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In Forge. More on Medium.

From the mother to the teacher to the waiter, we have had enough


We are Simone Biles. And Simone Biles is us. A day after the Olympian announced her withdrawal from the women’s gymnastics team final — and later the individual all-around — the Internet devolved into ridiculous chatter about the star athlete’s “toughness.” (Jesus, the woman has four gold medals.) Stepping back instantly re-ignited the debate over whether Tokyo 2020–2021 should have even happened — is the world ready? Are the athletes prepared? Should we be doing this yet? It also made Biles the poster girl of a very acute American identity crisis that is playing out all over the nation —…

The pandemic shrank our social circles. It’s time to expand them.

Photo: Markus Spiske via Unsplash

“I’ll tell you one thing, I’m sick of this damn Covid thing.” Carl and I had never met before, but on this we immediately found common ground.

Carl came out to our family’s cabin in New Hampshire to make some long-overdue repairs. We chatted about the weather and the astronomical price of lumber before talking about the pandemic.

In many ways, Carl and I were completely different: I lived in an apartment in New York City; he lived in the countryside on 10 acres with his dog. I spent most of the pandemic in the hospital treating patients; he spent…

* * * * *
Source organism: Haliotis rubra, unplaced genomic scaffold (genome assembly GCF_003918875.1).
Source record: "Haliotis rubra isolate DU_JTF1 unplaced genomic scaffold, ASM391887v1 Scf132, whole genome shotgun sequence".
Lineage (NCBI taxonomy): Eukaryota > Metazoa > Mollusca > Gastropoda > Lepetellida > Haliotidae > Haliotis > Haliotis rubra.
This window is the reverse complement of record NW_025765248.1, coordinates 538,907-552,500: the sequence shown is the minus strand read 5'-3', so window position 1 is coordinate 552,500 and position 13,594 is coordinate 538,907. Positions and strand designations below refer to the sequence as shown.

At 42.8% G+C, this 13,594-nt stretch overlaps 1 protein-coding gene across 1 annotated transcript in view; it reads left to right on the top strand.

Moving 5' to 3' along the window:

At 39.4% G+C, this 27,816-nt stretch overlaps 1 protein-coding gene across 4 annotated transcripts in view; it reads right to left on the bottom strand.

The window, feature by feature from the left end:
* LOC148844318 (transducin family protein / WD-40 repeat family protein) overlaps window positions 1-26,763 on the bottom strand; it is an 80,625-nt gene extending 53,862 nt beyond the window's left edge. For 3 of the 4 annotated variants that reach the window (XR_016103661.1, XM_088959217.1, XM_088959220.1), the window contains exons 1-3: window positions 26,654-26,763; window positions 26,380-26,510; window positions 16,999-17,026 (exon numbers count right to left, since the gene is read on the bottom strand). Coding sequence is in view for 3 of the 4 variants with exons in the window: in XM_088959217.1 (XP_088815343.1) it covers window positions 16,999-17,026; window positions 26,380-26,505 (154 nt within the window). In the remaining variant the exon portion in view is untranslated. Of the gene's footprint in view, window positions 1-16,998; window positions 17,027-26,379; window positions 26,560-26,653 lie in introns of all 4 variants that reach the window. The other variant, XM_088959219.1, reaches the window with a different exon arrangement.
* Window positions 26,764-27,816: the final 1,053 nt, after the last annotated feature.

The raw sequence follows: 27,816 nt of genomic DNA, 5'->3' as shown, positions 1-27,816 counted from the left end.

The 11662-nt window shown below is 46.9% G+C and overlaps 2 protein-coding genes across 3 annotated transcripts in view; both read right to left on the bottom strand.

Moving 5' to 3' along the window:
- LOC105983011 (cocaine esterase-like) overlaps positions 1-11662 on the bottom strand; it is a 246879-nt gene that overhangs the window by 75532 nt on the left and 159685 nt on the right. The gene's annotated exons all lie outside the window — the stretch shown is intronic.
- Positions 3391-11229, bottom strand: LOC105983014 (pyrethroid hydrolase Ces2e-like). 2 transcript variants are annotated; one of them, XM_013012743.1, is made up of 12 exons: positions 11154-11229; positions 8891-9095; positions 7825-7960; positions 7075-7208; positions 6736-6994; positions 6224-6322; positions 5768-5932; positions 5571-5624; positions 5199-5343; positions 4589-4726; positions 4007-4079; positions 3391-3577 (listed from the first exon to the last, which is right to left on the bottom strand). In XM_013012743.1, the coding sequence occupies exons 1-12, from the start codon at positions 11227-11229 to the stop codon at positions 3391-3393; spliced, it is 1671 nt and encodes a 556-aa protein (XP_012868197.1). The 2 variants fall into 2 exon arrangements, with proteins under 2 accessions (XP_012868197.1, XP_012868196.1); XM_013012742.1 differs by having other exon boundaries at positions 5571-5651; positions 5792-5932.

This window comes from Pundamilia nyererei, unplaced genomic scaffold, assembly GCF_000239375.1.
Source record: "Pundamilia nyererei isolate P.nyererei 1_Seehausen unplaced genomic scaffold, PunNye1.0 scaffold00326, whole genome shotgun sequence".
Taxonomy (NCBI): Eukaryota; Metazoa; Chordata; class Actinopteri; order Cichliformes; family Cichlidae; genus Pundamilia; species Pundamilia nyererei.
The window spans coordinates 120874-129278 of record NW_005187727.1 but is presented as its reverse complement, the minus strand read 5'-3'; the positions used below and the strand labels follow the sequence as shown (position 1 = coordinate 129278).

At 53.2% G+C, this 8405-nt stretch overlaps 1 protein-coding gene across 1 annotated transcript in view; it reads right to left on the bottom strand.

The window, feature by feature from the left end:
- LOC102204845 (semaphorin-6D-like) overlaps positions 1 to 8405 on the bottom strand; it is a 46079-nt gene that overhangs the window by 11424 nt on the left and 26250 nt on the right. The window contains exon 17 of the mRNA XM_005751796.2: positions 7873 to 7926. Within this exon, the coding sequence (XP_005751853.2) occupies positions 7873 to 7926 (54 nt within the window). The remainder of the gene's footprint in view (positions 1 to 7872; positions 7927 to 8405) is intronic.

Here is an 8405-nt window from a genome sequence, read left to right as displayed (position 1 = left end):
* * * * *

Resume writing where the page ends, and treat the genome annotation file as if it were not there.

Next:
Thank God it’s not dead

Photo: CSA Images/Getty Images

The entire pandemic, I’ve been hearing about things that Covid-19 may or may not have killed. Business travel. Buffets. Birthday candles. Snow days. I’m not sure all, or any, of these things are really going to go away: Human nature has a tendency to snap back to a certain base level of accepted normalcy, and I’m not sure one (incredibly tumultuous!) year is going to upset that applecart for centuries to come. And I hope not. Because I really love shaking hands.

Shaking hands was suppose to go away, wasn’t it? It’s strange that we remained — and in many…

🌱 Today’s tip: Fake a “reset” with a haircut or room re-do

In many parts of the world, people are getting vaccinated, things are opening up, and plans are reappearing on calendars as rapidly as they disappeared last spring. But what if you aren’t sure if you’re ready for reentry? Research suggests that you can trick your brain into registering “temporal landmarks” that motivate behavior changes — the way spring, or a new school year, can make you feel like making a fresh start. Force a “fresh start” feeling by making one tangible change.

“Even simple changes like getting a…

Here’s what to do with that late-pandemic impulse to make a big change

Photo: Hispanolistic/Getty Images

Blowing up your life has always seemed like a romantic idea — shrugging off all the things that were weighing you down, wiping your slate clean, actually doing the thing you always kept tucked in the back of your mind. Trying your hand at a job in a totally different industry. Picking up and moving somewhere new, just for the thrill of the change.

Now, there’s a sense going around that those options are feeling more possible than they ever have before: Covid already blew up our lives. Now, the thinking goes, comes the chance to do it ourselves.


The rejuvenating power of feeling like a visitor

Photo: Masaaki Komori/Unsplash